• Can God count to infinity?


    Consider the following two premises that are accepted by several theistic philosophers:

    1. God is a being than which no greater can be conceived.
    2. An actual infinite is logically absurd.

    I contend that if one wants to accept Premise 1, then one must reject Premise 2 (along with any argument that relies on it).  Why?  Well, I think that if Premise 1 is true, then God can count to infinity. To see why, let’s suppose that Premise 1 is true.

    Now, if there was a limit to the speed at which a certain being could think or speak, then I could conceive of a greater being — one that could think or speak faster.  Therefore, since we are assuming Premise 1 is true, there is no limit to how fast God could think or speak.  So now consider the following scenario:

    • At one minute to midnight, God says “one”.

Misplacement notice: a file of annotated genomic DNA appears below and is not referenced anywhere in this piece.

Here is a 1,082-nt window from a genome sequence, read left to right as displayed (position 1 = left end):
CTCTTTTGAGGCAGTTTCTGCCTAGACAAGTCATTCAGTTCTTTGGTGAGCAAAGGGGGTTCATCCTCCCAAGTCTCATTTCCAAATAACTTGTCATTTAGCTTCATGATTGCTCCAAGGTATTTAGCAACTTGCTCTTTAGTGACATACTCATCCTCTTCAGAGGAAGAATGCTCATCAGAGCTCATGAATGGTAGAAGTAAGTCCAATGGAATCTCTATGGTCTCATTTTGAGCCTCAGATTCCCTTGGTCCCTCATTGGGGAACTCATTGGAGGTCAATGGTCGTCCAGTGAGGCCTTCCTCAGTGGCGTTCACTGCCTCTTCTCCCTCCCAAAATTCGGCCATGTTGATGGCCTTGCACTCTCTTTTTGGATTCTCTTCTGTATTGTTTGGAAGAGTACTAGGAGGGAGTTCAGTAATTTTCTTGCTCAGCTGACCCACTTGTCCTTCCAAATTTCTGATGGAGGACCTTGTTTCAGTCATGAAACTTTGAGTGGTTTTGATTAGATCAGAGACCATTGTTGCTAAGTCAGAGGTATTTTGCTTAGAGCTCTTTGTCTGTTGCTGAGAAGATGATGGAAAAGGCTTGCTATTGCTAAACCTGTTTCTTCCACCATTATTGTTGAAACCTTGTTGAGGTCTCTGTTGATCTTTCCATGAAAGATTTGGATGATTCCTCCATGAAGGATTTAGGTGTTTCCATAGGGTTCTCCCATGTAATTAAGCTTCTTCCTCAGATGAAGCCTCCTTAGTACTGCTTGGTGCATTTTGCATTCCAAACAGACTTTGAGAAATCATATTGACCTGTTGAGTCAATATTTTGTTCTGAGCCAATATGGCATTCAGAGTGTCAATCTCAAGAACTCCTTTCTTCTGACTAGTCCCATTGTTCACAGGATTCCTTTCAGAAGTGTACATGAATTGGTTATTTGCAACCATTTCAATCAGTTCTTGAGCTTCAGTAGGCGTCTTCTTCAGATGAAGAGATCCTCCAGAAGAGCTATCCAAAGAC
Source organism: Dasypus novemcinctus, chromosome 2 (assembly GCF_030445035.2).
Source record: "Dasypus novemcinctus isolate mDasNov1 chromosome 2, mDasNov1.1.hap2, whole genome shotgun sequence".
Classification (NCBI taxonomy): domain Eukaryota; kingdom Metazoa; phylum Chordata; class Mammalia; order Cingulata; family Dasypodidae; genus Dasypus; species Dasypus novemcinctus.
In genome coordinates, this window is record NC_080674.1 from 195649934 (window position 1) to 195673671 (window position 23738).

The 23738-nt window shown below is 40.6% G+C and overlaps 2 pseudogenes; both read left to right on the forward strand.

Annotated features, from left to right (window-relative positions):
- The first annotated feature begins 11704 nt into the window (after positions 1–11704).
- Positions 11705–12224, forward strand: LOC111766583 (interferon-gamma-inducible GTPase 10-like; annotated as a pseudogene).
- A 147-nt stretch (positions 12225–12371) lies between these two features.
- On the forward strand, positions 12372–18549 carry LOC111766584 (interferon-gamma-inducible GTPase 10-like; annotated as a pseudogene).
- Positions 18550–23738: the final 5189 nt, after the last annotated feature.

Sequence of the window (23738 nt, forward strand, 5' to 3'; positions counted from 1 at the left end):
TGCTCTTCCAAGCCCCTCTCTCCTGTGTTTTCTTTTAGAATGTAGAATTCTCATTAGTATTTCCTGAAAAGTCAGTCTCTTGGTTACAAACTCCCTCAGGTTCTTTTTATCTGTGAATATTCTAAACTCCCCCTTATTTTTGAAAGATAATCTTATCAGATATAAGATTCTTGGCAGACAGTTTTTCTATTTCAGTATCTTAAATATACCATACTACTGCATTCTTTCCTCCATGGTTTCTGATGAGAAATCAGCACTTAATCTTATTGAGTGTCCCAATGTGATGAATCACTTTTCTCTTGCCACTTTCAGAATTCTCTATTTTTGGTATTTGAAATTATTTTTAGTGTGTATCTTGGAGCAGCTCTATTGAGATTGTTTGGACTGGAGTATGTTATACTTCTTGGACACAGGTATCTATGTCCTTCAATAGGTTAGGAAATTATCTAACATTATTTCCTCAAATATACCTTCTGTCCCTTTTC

• Half a minute later, he says “two”.
    • A quarter of a minute later, he says “three”.
    • An eighth of a minute later, he says “four”.
    • And on, and on…
    • For good measure, at midnight he says “infinity”.

    By midnight, he would have counted through all the natural numbers: 1, 2, 3, 4, 5, …… and got to infinity.  Not a single number would have been left out.  Even if God did not actually carry out such a task, the fact remains that he could do it if he wanted to.  It follows that an actual infinite (which would supposedly have been completed if someone spoke the name of all the natural numbers) is logically possible.  And this implies that Premise 2 is false.

    Category: Cosmological argumentGodHumourInfinityOntological argument


    Article by: Reasonably Faithless

    Mathematician and former Christian